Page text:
CES 2009 - Intel SSD, SLC, MLC and why Intel
We talk with Robert Allshouse, Business Development manager of Intel's NAND group. He talks about Intel's SSDs which are now hitting mass production. The products are guaranteed to work from 0c-70c. They use less power and take far more of a beating than their disk counterparts. Just get ready to unload your wallet.
Rob Wray: Hi, my name’s Rob from MP3 Car. We’re here at CES 2009 at Intel’s booth, and Rob from Intel is here with us giving us a quick demo of some of their memory that’s been in the press recently. So you’ve got three different modules of memory here which are all very interesting.
So this guy here, he’s an eighty gigabyte module that sells for what? About $500 on New Egg? This guy’s about, is $1,000, and how ––
Intel’s Robert Allshouse: That’s 160 gigabyte. And this little one down here is another eighty gigabyte. It’s the same drive in a slightly smaller form factor for your more small form factor net tops and other smaller applications.
Rob Wray: Okay.
Intel’s Robert Allshouse: Using a micro static connector instead of the standard static.
Rob Wray: So how long do these last?
Intel’s Robert Allshouse: The typical life for the consumer level drives is they’re expected a five-year useful life, and that useful life is at a ten-gigabyte write per day.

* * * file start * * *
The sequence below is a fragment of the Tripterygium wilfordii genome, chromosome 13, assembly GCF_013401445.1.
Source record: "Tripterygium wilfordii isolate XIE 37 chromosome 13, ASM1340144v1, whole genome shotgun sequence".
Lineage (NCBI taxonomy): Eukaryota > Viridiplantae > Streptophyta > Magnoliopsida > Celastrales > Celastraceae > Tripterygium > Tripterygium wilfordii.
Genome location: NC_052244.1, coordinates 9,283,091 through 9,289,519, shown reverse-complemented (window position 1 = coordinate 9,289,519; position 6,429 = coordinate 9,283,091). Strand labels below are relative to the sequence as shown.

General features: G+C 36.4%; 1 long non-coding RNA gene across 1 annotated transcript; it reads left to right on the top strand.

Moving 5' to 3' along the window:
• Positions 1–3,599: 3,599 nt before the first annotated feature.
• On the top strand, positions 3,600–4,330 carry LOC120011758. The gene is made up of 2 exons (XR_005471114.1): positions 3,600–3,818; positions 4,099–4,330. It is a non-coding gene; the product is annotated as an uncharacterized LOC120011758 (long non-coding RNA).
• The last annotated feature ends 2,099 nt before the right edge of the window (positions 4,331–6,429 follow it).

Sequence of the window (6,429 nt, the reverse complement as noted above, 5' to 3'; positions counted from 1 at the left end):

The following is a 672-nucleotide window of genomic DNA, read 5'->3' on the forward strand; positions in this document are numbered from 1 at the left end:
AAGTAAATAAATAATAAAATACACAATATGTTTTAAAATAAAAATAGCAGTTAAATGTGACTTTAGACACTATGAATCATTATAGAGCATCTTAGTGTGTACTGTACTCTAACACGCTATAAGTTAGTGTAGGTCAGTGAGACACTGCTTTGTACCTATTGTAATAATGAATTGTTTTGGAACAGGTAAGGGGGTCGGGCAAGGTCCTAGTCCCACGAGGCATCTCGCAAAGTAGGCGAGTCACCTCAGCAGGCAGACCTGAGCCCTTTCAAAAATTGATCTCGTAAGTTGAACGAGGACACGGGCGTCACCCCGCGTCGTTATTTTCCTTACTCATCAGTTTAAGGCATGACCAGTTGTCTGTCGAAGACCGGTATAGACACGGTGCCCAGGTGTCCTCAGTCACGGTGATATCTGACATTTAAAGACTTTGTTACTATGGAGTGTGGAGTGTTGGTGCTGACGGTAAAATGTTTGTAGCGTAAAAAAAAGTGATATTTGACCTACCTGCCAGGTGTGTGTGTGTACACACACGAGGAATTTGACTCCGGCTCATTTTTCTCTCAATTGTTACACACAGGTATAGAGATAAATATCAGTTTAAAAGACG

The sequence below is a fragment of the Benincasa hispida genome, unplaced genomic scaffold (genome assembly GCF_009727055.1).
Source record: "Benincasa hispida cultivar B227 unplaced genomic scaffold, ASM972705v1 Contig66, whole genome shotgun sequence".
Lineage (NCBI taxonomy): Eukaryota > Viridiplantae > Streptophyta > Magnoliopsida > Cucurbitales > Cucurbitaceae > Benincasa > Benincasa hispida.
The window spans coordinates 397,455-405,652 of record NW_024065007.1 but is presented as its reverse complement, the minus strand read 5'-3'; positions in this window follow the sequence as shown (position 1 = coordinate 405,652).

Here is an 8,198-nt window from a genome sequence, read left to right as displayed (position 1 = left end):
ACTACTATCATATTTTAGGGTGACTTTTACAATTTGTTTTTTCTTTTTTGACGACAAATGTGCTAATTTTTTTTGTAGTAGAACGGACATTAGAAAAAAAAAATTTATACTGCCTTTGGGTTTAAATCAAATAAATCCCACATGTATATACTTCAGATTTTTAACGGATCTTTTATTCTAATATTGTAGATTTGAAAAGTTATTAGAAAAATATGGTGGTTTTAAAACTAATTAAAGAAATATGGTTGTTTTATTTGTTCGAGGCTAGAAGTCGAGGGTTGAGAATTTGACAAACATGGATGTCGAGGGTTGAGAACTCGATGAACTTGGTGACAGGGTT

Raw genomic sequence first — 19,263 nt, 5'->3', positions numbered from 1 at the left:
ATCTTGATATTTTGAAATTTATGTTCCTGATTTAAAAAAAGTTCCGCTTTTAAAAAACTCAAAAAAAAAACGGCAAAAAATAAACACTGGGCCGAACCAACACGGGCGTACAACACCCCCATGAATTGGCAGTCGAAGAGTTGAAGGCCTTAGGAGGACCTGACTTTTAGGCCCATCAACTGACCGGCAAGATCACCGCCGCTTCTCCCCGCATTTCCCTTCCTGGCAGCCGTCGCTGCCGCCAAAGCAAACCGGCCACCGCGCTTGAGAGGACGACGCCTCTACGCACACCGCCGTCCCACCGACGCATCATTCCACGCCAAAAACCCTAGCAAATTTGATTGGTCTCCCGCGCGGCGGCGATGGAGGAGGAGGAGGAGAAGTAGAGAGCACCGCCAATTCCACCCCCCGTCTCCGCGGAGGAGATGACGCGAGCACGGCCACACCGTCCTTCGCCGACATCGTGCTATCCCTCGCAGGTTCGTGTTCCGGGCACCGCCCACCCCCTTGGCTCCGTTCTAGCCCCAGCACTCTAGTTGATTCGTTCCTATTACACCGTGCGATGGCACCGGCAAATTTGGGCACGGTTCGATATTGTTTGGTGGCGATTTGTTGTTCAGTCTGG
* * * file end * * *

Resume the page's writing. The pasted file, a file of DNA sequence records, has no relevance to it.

Rob Wray: Right.
Intel’s Robert Allshouse: So since the technology has finite write cycles. You can read as much as you want, so it’s a read-intensive application. By continually reading maps from there, you’re not affecting the life.
Rob Wray: Right. So you were telling me a little bit before about multilevel drives. So the multilevel drives, you can write two bits of data per transistor, and the single level drives you can write one bit of data per transistor. So it sounded to me like most of our readers are really going to be interested in the multilevel, because you get the same read performance off the multilevel versus the single level, and just your write performance is degraded, and it sounds like with five years writing ten gigs a day, the MLC is going to capture everybody unless you’re trying to run a database server or something with tons of writes.
Intel’s Robert Allshouse: That’s right. The SLC drives, our thirty-two and sixty-four gigabyte drives, at near the same price points, are really focused on those sequel server guys with high write intensive applications. The five-year useful life for these drives is for most consumers plenty, and it’s actually more than enough. The difference in the writes as you were saying, it’s about seventy megabytes per second write on the MLC drive. And it’s 150 megabytes per second write on the SLC drive.
Rob Wray: Right.
Intel’s Robert Allshouse: The reads are about the same. They both flood the SATA bus at about 250 megabytes per second in reading. So you’re read performance between the consumer level and the enterprise level drive are the same.
Rob Wray: We were also talking about boot times. So boot times you said was one of the least impressive benefits out of flash, but a lot of people that we work with decide to resume from hibernate, and since that’s just a read application we should get a pretty good boost and resume from hibernate, but not boost – booting.
Intel’s Robert Allshouse: Yeah, you definitely – I mean, you see definite improvements in your boost. You know, five, ten seconds. But a lot of what’s happening, if you go look at a boot demo side by side, you’ll see the IO light is not flashing as much because it’s going so much faster, but you’re still waiting. And there are a lot of other things that happen during boot besides just IO.